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In Java 1.6.0_21, the first example below compiles fine, and I think that's because the parameter type bounds are bare. That is, in the "Z extends Zen" bound below, Java allows Zen to slide by as the name of a raw, non-generic type (equivalent to the runtime "erased" type). This might be wrong and bad, but it also can be useful, or at least wacky good times on the bus ride home:

public class CorefTest {

    public static interface Tao<Z extends Zen> {
    }

    public static interface Zen<T extends Tao> {
    }
}

In Scala 2.8.0.final, the below compiles great up through CleanOceanWithFish, showing some basic type param hookups. But when we get to Zen and Tao being interdependent generic types, the Scala compiler rejects my weaving construct. See compiler errors in comments.

package heaven.piece
class Lucky {
    trait Water {}
    trait CleanWater extends Water {}
    trait Sea [W <: Water] {}
    trait Fish[S <: Sea[CleanWater]] {}

    trait CleanOceanWithFish[F <: Fish[CleanOceanWithFish[F]]]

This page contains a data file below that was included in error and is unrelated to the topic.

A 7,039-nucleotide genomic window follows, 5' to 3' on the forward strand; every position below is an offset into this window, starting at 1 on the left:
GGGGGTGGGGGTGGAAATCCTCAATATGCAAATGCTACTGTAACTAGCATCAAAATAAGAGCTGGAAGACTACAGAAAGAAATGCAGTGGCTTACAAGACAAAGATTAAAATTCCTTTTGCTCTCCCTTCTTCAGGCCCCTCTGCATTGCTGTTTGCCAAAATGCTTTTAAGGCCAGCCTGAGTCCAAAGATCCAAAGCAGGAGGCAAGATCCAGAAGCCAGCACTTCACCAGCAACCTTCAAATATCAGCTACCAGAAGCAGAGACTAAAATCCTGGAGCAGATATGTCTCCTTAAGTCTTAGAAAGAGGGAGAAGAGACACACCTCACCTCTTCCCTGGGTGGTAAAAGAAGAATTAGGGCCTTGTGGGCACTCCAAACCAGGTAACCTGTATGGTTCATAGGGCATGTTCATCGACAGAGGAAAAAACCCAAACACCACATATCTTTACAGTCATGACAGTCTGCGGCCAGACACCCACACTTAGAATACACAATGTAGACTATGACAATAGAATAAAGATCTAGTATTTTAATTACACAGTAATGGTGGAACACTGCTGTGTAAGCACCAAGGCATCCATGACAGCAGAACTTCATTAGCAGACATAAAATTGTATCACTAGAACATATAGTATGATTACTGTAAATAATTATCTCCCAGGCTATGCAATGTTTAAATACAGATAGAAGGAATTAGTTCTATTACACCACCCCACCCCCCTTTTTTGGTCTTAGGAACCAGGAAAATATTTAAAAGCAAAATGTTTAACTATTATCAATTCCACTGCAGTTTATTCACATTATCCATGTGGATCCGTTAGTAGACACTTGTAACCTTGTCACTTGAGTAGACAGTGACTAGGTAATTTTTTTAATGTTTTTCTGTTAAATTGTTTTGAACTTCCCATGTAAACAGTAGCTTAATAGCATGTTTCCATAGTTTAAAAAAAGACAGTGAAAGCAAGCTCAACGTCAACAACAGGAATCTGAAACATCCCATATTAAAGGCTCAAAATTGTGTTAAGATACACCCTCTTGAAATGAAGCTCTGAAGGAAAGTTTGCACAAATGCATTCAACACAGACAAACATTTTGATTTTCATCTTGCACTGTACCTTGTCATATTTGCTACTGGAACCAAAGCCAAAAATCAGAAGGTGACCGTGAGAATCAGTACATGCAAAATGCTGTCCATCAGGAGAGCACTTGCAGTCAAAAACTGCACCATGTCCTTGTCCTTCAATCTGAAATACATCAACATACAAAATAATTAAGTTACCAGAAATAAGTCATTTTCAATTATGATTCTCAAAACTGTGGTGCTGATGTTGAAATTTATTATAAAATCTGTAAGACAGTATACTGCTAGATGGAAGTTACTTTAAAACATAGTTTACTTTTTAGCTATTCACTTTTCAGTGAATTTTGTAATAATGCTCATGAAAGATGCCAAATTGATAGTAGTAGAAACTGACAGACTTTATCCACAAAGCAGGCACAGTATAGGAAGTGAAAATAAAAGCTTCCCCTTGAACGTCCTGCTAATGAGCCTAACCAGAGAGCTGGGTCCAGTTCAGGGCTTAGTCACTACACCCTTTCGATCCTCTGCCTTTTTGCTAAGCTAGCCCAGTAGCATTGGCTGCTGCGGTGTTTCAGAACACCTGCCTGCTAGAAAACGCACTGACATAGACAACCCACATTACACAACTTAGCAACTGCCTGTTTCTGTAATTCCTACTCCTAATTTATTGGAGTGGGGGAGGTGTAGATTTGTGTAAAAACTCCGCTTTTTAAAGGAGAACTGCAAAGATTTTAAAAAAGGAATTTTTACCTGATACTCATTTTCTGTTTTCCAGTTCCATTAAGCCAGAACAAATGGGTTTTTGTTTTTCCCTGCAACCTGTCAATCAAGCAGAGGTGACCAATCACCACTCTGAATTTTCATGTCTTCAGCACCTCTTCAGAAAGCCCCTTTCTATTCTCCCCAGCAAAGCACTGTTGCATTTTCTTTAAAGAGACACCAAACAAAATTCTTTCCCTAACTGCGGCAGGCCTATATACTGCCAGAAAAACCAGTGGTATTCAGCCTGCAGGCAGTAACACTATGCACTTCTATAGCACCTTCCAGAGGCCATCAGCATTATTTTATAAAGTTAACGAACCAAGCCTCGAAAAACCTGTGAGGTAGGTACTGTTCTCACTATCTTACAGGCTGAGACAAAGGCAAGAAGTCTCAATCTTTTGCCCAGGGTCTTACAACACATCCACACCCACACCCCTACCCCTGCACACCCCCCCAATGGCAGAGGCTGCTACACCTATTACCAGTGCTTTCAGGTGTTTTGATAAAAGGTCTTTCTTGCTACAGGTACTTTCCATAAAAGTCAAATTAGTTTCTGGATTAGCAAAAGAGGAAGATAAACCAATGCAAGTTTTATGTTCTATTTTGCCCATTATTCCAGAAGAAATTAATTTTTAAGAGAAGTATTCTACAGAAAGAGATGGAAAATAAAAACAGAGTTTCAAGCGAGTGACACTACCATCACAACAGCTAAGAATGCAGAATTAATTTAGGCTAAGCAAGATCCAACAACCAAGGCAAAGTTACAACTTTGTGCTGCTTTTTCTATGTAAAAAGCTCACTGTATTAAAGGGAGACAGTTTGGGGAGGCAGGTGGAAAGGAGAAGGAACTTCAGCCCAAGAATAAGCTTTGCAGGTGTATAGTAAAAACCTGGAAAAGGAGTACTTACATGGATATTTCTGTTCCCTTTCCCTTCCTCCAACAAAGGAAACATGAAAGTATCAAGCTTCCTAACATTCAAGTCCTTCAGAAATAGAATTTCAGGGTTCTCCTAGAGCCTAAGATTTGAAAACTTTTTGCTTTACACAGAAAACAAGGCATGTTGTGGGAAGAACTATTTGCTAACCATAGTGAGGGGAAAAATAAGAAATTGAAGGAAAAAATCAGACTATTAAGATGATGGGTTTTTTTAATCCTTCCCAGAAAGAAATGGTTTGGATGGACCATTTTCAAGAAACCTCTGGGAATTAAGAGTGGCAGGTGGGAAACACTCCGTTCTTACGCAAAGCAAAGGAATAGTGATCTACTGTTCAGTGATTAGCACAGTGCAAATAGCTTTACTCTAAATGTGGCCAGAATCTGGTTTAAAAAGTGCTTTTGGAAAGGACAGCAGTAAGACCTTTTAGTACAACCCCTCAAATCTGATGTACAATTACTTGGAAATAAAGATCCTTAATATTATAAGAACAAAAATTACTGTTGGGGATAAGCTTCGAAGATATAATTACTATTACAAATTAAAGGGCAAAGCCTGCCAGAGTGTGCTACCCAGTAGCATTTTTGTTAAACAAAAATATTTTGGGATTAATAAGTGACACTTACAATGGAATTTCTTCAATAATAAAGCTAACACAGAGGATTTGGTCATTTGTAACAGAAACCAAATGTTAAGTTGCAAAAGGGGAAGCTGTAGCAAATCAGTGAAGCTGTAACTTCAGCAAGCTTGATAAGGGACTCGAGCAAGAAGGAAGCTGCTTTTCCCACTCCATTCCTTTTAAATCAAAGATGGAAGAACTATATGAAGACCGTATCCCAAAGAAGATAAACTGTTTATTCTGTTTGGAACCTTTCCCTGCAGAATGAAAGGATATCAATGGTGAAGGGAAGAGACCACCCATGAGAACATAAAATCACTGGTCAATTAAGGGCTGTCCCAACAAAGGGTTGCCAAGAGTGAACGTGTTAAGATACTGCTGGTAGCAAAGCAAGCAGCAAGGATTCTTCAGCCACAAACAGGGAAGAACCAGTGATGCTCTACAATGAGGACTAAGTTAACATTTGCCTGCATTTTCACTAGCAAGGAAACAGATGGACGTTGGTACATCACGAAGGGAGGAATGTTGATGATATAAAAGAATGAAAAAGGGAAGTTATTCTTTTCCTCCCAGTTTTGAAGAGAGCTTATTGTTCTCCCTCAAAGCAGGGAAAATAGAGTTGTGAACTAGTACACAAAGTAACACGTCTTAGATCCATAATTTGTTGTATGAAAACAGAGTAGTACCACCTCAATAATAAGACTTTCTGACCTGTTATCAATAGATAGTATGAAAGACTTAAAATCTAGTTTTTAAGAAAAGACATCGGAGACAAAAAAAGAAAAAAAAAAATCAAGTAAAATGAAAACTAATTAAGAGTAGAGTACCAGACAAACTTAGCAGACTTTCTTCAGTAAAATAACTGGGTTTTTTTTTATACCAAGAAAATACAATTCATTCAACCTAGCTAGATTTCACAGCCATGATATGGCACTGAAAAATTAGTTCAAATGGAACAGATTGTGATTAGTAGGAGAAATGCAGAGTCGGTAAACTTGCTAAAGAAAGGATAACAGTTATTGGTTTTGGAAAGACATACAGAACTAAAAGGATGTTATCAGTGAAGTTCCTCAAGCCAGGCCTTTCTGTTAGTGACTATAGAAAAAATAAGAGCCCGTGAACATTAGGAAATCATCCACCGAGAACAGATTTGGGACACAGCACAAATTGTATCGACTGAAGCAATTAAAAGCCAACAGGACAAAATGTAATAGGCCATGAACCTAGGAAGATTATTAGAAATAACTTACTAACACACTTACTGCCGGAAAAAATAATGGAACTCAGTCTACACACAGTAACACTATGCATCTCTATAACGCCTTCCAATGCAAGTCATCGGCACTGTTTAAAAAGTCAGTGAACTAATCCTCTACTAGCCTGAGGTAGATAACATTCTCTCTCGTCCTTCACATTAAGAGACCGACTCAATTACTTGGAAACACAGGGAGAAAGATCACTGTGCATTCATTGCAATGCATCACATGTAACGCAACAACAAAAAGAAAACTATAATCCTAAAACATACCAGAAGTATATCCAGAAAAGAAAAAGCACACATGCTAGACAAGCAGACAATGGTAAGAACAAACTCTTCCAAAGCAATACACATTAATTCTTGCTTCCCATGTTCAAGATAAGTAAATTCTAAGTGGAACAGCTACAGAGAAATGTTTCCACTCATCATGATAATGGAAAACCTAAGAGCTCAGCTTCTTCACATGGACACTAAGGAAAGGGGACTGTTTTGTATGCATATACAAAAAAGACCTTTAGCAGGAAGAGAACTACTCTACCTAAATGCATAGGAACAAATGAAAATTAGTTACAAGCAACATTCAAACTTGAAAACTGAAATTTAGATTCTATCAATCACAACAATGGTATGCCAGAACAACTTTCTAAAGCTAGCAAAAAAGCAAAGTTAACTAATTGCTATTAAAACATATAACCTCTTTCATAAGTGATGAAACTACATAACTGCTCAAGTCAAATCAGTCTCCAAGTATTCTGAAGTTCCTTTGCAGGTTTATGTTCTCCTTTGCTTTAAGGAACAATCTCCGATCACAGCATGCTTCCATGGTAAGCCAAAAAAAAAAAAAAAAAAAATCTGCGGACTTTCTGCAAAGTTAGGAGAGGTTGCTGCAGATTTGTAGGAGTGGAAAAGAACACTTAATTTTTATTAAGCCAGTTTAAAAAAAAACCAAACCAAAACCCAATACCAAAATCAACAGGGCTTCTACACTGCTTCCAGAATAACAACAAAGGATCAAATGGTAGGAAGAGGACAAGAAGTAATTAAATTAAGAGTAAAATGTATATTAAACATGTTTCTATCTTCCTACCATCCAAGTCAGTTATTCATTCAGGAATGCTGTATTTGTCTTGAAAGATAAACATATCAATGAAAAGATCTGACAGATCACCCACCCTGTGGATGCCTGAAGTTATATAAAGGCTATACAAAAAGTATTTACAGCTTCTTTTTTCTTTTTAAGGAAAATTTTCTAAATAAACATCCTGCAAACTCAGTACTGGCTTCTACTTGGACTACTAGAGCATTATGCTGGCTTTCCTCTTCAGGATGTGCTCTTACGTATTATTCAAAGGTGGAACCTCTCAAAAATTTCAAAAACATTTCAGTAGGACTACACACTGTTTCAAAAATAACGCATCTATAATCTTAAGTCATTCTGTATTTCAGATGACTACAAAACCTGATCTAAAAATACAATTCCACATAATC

extends Sea[CleanWater]{}

// Above code compiles fine, but the type constructor pair below doesn't compile 

    trait Tao[Z <: Zen[Tao[Z]]]{};

    trait Zen[T <: Tao[Zen[T]]]{};
}
// error: type arguments [Lucky.this.Tao[Z]] do not conform to trait Zen's 
//     type parameter bounds [T <: Lucky.this.Tao[Lucky.this.Zen[T]]]

// error: type arguments [Lucky.this.Zen[T]] do not conform to trait Tao's 
//     type parameter bounds [Z <: Lucky.this.Zen[Lucky.this.Tao[Z]]]

So, how can I properly tie the Scala (2.8.0) knot between Tao and Zen?

It's certainly a contrived example, but what I really want is to use Scala to extend some real Java types I have working in the above form (which existential types via "forSome" and "[_]" are not helping me with, so far). I think that getting Zen and Tao compiling in Scala will probably show the way to that Java extension. If you can consider the Java extension issue in your answer, so much the better. Thanks for any help!

Update posted after the very helpful first two answers below from Nikita S. and Kris N.

I empirically learned some more about various Java+Scala coreference scenarios. The upshot is that when we want interoperable coreferent types in both Java and Scala, then this Java construct:

public static interface JavaFunTao<JFZ extends JavaFunZen<? extends JavaFunTao<JFZ>>> {
    public JFZ consider(JFZ someZen, JavaFunTao<JFZ> otherTao);
}
public static interface JavaFunZen<JFT extends JavaFunTao<? extends JavaFunZen<JFT>>> { 
    public JFT meditate(JFT someTao, JavaFunZen<JFT> otherZen);
}

provides more specific typing than my first Java example at top (avoiding the raw types), and is then properly extensible in Scala as follows: